The Paris Anarkismo conference highlighted another difficulty of international work. Political culture, history and experience varies radically from country to country. This goes right down to decision making mechanisms. Most anglo countries which have a single trade union experience also have a similar, procedure bound decision making process. These is an expected and understood culture whereby motions are submitted, amendments are taken and votes are carried. This isn't true everywhere, elsewhere things are often less formal with a more flowing discussion and the decisions being made arising from the interpretation of whoever is running the meeting. In some cases this can become a problem as it tends towards a process driven by strong personalities but in other cases it can be more constructive.

One of the conflicts we had ahead of the conference was whether or not amendments would be accepted on the day. I'd argued against this as it tends to make meetings three times longer and more cantankerous then they need be (we excluded amendments from the floor from WSM conferences a few years back for this reason). But once we were there it was obvious that in order to get the motions into a shape agreeable by all we'd have to accept such amendments. I have to admit my advance worries were totally wrong, although there was confusion at times about just what was being proposed the actual process was a lot less painful then expected despite the need for breaks and clarifications.  I suspect this is a function of the number of people involved in the process and the level of political agreement they already share.  As the first number was low and the second high it was possible for us to talk through the differences to find and formulate acceptable compromise positions that still contained some real bite.

Paris wasn't all work. On our arrival we were treated to a fine meal of fresh oysters, chorizo, salami and cheeses (it was just as well none of us were vegans!) by the people putting us up as well as wine considerably more drinkable than the basic stuff available in Dublin for three times the price. Conference lunch consisted of lots of baguette with cheese, pate, roulette and perhaps as concession to the couple of vegetarians present humus. With of course more wine. Our British comrades were somewhat shocked by this drinking in the course of a conference but again the cultural difference is that those from mainland Europe generally are able to stop drinking after a single glass whereas in Ireland and Britain we are liable to not stop until we've drank every bottle (and then every bar dry). In the evening a gang of us went off to what turned out to be a really good Thai restaurant with the added amusement that because we arrived early and took up half the tables we got to finish our food with an audience of the Parisian petit bourgeoise waiting patently to take our places.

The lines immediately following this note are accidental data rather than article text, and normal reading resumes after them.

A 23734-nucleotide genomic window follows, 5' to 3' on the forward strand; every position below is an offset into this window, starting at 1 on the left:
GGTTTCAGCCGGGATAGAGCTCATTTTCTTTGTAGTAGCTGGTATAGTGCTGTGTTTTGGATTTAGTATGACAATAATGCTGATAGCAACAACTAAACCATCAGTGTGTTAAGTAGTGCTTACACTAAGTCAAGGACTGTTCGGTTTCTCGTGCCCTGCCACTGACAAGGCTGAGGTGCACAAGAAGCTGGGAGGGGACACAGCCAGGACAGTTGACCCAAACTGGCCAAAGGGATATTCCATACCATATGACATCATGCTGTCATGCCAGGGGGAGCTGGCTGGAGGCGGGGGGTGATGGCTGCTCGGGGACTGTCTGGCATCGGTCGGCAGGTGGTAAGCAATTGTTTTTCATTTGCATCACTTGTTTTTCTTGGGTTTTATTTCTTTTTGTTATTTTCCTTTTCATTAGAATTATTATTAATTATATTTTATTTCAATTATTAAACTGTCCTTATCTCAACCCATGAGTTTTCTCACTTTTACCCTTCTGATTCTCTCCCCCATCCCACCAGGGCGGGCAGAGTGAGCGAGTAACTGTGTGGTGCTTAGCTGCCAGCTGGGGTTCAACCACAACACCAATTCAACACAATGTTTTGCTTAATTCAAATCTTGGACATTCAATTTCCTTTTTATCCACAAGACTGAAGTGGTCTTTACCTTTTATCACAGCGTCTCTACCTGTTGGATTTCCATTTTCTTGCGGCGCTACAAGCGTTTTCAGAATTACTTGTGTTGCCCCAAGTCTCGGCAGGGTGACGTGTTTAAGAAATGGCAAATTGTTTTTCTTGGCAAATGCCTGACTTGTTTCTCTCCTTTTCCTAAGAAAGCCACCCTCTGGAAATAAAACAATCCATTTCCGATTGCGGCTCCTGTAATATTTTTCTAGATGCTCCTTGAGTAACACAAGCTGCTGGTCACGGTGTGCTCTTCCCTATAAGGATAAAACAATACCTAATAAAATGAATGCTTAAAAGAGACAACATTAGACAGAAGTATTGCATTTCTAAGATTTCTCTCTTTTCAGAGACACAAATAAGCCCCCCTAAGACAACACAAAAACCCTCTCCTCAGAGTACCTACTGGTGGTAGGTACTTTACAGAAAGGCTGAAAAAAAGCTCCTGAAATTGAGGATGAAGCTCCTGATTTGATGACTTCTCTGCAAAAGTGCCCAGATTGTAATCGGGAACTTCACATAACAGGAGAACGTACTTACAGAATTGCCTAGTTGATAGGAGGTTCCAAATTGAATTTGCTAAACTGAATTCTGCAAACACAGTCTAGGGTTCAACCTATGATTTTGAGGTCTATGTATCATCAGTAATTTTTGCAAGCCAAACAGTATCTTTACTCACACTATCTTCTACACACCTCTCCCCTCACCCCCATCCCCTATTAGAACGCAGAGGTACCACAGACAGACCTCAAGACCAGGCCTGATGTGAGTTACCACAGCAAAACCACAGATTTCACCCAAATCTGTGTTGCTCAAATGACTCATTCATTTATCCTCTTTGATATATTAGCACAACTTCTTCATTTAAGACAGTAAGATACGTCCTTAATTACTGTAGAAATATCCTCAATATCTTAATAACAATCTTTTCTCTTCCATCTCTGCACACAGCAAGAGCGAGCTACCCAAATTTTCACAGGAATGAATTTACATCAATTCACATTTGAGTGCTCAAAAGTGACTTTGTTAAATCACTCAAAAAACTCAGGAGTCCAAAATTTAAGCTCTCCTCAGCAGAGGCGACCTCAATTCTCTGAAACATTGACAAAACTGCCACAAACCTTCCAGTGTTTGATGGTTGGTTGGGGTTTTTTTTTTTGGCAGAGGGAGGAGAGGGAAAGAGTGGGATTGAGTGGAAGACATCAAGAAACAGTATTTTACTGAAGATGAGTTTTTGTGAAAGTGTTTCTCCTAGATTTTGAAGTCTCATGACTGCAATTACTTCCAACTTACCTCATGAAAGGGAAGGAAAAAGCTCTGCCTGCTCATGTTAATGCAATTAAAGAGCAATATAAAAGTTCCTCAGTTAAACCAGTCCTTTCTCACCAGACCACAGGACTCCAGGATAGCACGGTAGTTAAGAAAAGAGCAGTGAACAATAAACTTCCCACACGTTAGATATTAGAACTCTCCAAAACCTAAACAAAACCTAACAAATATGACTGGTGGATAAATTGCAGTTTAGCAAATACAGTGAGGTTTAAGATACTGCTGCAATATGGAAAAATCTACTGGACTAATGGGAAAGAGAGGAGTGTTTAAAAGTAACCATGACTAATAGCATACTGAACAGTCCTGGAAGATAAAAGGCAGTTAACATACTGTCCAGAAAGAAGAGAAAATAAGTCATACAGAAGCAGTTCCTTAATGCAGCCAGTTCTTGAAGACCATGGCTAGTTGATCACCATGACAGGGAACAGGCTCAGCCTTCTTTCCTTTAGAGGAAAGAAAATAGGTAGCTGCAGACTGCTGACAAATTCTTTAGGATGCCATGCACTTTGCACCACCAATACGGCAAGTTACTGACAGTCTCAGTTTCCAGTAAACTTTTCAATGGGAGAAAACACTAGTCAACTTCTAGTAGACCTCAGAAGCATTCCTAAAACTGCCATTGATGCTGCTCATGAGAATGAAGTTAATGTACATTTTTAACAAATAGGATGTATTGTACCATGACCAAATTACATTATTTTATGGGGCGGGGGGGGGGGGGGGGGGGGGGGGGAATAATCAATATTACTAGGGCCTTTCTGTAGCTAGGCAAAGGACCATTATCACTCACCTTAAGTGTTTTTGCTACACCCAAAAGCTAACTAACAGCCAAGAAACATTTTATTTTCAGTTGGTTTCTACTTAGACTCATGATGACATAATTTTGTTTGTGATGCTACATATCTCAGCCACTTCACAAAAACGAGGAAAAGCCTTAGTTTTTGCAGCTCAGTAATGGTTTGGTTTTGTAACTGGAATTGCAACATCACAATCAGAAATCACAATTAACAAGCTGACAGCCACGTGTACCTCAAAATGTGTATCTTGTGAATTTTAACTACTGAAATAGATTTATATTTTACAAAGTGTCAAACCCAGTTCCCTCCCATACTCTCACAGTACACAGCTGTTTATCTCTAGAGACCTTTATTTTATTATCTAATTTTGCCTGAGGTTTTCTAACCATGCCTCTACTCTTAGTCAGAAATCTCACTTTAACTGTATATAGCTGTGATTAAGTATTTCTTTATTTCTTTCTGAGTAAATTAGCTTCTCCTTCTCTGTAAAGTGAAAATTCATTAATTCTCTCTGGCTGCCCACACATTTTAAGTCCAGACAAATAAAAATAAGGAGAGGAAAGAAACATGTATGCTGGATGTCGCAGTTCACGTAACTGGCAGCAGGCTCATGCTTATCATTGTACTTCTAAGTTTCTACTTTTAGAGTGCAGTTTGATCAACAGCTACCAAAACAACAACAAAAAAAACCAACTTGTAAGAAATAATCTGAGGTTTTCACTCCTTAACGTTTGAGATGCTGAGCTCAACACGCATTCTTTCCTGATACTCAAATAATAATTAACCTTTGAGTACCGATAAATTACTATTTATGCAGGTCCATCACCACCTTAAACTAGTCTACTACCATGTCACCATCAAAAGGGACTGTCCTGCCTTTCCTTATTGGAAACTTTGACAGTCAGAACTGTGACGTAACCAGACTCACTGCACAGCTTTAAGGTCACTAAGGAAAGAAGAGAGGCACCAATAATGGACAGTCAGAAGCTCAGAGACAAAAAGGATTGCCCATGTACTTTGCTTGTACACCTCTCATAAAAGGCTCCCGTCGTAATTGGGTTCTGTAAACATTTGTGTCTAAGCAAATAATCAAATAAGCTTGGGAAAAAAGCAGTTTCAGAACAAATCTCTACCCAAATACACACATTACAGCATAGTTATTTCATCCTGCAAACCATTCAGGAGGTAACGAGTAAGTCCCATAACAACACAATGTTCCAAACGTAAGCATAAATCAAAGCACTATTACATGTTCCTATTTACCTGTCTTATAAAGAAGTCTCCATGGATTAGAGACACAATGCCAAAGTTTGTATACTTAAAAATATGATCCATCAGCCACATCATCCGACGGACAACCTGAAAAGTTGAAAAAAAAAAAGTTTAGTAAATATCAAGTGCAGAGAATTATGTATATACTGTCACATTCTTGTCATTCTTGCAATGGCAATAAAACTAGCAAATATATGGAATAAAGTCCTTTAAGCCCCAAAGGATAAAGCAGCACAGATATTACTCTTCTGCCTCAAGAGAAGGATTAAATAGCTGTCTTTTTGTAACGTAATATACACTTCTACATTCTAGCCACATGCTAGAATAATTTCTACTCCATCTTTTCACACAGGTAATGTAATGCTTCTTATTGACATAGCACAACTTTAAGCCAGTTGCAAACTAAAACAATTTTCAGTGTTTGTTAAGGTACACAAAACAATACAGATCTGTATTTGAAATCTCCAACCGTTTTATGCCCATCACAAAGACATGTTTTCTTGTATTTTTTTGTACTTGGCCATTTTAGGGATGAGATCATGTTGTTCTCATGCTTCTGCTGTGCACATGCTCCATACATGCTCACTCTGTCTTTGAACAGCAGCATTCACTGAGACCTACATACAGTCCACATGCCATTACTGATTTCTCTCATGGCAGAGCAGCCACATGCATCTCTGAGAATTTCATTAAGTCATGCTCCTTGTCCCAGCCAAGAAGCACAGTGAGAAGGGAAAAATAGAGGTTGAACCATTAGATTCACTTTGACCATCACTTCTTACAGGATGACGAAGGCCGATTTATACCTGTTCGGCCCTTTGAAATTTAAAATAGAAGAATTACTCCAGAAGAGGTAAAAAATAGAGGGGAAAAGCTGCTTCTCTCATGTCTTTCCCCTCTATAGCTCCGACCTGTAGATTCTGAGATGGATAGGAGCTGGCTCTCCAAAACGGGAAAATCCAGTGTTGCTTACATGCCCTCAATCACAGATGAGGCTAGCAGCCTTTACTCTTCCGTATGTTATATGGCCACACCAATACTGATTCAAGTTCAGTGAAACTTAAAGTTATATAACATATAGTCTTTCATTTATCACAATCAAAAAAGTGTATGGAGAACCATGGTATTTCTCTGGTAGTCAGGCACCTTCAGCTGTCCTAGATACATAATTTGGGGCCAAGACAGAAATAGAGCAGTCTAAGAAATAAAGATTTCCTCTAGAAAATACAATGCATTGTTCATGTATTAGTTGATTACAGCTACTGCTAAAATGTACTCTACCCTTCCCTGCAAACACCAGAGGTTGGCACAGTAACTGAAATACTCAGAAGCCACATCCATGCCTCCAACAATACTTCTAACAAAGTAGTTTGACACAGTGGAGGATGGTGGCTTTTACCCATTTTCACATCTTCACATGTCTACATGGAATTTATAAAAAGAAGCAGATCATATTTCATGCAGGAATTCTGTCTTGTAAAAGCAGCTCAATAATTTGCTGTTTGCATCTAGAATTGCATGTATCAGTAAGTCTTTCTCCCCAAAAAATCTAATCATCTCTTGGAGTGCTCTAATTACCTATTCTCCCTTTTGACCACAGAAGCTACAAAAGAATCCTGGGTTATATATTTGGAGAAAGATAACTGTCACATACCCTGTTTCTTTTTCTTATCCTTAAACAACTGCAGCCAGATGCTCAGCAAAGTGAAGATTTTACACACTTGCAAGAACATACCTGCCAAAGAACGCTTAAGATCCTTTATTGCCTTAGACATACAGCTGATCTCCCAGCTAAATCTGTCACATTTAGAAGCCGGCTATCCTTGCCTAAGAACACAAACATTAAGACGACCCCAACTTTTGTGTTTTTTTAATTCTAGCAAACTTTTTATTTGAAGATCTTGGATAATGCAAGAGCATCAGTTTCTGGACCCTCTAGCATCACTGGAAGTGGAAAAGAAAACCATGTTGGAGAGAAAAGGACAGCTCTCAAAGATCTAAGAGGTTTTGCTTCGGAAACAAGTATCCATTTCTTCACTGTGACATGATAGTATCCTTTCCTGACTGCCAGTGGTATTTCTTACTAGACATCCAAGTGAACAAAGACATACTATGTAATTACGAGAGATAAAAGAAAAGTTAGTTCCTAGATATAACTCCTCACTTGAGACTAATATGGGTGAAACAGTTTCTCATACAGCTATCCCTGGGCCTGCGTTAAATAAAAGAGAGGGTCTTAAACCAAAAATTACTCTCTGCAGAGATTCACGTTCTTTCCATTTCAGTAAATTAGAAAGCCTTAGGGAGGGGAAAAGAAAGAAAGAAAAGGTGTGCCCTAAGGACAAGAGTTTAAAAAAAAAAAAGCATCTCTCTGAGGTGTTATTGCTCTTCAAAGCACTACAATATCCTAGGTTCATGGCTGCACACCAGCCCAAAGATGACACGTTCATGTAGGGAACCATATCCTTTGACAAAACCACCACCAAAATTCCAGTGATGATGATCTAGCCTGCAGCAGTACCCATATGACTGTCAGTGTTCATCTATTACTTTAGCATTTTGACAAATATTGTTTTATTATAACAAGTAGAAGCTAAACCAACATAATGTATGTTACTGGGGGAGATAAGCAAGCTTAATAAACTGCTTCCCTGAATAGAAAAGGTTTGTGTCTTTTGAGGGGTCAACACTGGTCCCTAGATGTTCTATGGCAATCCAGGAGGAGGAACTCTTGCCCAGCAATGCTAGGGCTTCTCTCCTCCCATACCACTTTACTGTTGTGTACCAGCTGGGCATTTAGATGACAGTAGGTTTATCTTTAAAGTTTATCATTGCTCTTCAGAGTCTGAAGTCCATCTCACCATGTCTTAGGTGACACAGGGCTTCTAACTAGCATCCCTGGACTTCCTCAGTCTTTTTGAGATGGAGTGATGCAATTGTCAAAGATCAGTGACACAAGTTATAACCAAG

Then it was off to a warehouse / squat party which had been the end point of a demonstration during the day for migrant 'sans papiers' workers who were many months into a strike and some 40 occupations against unsafe working conditions and for regularization. The BTW is the struggle referred to in the Migrants & Migrations document agreed at the conference, specifically the section that reads "For example, the strikes by illegal migrants in France (Spring 2008, Autumn-Winter 2009) would not have showed up if a couple of teams within national unions (CGT, SUD, CNT) and associations did not support them. This is why revolutionary activists have a role to play in the birth of such struggles. As anarchist-communists and internationalists, we support such struggles. They are an opportunity to fight against capitalism, racism and nationalism at the same time."

Paying into the social one of the women on the table recognised me, and after a moments puzzlement I recognised her as one of the comrades from the World Bank riots in Prague back in 2000. Over the course of the weekend I was to meet three of the seven French comrades I'd been with in Prague, it was good to meet again after so many years. I think I'd last seen them in Prague before we were scattered early in the afternoon when a water cannon and ranks of riot police came charging down the hill and drove us back over the train tracks.  We caught up for a while but the French pop music and lousy beer proved a little bit too much for my Irish comrades so after a while we headed off in search of a bar. The one we had visited before our meal turned out to be now packed to the rafters so we headed to the suspiciously empty looking place across the lane. This turned out to be fine (but out of fashion) and in the course of the night we discovered it had been a resistance hang out during World War 2 and one night had been raided and some people taken outside and shot on the street in front of the building.  Paris is one of those cities with a story of war and revolution on every corner.